Historic Town Hall to Assert New Vision for Emeryville

by Tracy Scroth and Reem Assil on July 31, 2009

More than 100 Emeryville residents, local workers, and advocates gathered on July 28 at an historic community town hall meeting to call on the Emeryville City Council to ensure the second phase of a major retail-project — Bay Street Site B — results in good jobs for residents, affordable family-friendly housing, and investment in the local public school system. It was one of the largest grassroots gatherings Emeryville has seen in years.

The City Council is considering giving $47 million in public money to the developer of this project. Amidst a recession and the possibility of a shrinking redevelopment budget, residents want a voice in how their tax dollars are being spent. Yet, in a survey of over 400 residents earlier this year, an overwhelming 82% were opposed to or had mixed feelings about the second phase of the Bay Street project in its current form. Based on the last publicly available information, the project proposal includes a 23-story hotel and condominium tower, up to 130,000 sq ft of retail, and up to 900 parking spaces.

United under the Coalition for a Better Bay Street, residents and workers called on elected officials and the developer Madison Marquette to work with the community to shape a project that benefits everyone. The developer has had an exclusive agreement to this site for the last five years. This fall, Emeryville will be considering extending that agreement again. The Coalition, which includes Residents United for a Livable Emeryville (RULE), East Bay Alliance for a Sustainable Economy (EBASE), and UNITE-HERE Local 2850, is calling for the city to require the developer to work directly with residents and workers towards a community benefits agreement before granting this extension.

“We really look forward to sitting down with [developer] Madison Marquette and the city to come up with an agreement. We see this as a huge opportunity to create something really good, for the developer, for the city, and for all the residents who live in this community,” said Tracy Schroth of Residents United for a Livable Emeryville (RULE). Although a small city, Emeryville is a major player in the regional economy. Residents believe that it has the potential to serve as a model city for responsible development.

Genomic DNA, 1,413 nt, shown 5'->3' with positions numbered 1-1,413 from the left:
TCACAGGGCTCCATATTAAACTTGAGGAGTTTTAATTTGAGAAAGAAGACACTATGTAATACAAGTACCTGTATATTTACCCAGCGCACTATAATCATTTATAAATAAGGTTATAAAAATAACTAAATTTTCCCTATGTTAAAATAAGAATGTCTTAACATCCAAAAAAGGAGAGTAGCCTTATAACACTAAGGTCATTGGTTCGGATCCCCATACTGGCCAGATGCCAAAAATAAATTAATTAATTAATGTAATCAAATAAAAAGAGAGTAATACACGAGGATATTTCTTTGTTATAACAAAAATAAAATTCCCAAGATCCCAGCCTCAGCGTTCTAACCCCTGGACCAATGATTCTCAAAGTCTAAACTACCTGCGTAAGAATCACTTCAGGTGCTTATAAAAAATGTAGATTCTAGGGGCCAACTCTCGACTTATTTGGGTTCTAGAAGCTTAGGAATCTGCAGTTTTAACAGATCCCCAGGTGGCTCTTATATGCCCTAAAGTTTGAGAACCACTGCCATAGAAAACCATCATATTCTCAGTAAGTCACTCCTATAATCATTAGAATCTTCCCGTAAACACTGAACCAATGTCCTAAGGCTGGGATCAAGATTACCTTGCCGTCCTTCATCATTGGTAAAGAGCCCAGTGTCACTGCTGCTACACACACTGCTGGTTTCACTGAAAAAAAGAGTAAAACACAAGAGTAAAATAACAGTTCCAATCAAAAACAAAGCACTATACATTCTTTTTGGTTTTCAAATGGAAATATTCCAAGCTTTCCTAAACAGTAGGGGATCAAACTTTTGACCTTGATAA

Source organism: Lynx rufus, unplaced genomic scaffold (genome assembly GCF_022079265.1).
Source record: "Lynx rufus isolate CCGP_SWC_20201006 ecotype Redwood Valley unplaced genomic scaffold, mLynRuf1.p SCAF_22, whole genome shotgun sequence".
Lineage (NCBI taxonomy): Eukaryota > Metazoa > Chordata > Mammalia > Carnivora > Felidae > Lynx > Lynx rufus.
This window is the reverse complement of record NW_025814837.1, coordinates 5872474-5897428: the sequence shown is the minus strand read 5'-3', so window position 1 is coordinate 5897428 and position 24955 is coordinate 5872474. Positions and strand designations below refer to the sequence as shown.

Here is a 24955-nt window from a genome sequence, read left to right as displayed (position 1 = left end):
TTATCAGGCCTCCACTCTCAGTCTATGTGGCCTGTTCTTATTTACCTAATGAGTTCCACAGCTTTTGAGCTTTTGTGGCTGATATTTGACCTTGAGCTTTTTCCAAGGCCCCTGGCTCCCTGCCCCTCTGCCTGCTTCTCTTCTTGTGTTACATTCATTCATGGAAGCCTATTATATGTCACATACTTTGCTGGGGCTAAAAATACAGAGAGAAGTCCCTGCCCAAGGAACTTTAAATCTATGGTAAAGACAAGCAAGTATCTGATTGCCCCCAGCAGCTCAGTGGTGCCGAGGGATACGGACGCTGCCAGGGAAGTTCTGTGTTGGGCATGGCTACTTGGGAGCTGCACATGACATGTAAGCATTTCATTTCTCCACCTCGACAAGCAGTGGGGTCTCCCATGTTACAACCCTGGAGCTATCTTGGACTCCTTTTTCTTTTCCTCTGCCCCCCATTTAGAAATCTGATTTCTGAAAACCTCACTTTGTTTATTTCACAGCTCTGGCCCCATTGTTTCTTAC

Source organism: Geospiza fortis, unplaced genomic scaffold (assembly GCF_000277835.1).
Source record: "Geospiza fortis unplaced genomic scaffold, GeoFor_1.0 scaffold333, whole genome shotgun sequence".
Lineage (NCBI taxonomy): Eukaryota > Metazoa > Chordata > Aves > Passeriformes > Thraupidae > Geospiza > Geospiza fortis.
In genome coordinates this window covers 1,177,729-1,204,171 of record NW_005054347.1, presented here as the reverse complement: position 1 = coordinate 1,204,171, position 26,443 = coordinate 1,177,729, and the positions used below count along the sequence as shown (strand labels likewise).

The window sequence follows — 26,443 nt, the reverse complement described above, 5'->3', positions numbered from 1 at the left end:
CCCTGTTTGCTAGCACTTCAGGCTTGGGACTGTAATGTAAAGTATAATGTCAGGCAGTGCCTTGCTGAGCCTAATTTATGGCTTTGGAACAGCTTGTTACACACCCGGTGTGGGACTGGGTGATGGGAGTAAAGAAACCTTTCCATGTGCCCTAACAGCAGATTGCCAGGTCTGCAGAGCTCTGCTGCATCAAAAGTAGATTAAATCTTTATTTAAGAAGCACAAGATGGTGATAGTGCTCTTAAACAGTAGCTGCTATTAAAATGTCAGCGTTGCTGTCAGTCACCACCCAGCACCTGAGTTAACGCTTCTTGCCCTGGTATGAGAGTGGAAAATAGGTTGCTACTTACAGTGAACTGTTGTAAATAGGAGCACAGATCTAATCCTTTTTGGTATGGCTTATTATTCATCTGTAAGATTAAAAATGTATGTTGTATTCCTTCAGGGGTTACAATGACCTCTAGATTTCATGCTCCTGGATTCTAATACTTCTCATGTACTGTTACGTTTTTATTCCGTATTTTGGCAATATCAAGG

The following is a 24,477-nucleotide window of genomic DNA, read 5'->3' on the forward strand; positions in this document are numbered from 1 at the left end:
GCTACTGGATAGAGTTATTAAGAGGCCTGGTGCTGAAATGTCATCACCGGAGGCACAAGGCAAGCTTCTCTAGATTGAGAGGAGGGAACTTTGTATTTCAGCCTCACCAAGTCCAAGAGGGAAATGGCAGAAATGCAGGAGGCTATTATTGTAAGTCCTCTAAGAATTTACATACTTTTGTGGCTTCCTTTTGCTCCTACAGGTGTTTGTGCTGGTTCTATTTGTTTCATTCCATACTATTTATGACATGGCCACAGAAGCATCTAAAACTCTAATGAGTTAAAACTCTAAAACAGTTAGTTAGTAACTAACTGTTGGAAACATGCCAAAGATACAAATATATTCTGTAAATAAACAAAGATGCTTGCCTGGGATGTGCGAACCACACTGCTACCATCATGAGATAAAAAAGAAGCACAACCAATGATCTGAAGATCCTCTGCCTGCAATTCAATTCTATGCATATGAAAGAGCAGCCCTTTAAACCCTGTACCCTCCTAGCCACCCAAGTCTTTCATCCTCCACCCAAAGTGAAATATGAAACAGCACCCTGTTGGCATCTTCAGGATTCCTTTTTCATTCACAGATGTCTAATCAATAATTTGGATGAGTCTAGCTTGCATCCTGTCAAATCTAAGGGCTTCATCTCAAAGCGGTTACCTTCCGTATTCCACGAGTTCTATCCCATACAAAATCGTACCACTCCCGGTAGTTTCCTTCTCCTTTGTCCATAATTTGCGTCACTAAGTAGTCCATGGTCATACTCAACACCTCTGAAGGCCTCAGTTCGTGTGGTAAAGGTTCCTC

At the town hall meeting, residents testified that the lack of good-paying, stable jobs, family-friendly housing, and small locally-serving businesses had affected their lives. For many residents, this was the first opportunity for many residents to voice their concerns publicly. Three out of the give Emeryville council members — John Fricke, Ken Bukowski, and Nora Davis — were in attendance to hear these concerns. Mayor Dick Kassis and Council Member Ruth Atkin did not attend.

After listening to each others concerns, residents outlined five key areas for community benefits: quality jobs for local residents; affordable family-friendly housing; public education; locally owned and local-serving businesses; civic participation and government transparency and accountability. At the end of the night, participants affirmed this vision, waving signs in the air reading “Build a BETTER Bay Street.”

The town hall came on the heels of a new report released by the East Bay Alliance for a Sustainable Economy (EBASE) entitled “Bringing Main Street Back to Bay Street: Win-Win Solutions to Create Good Jobs and Livable Communities in Emeryville,” which outlines how the City, Madison Marquette, and the community can work together to shape a project that benefits everyone.

“We don’t want our city to be a soulless regional shopping mall,” said Schroth. Residents are hopeful for change and ready to assert their new vision for Emeryville.

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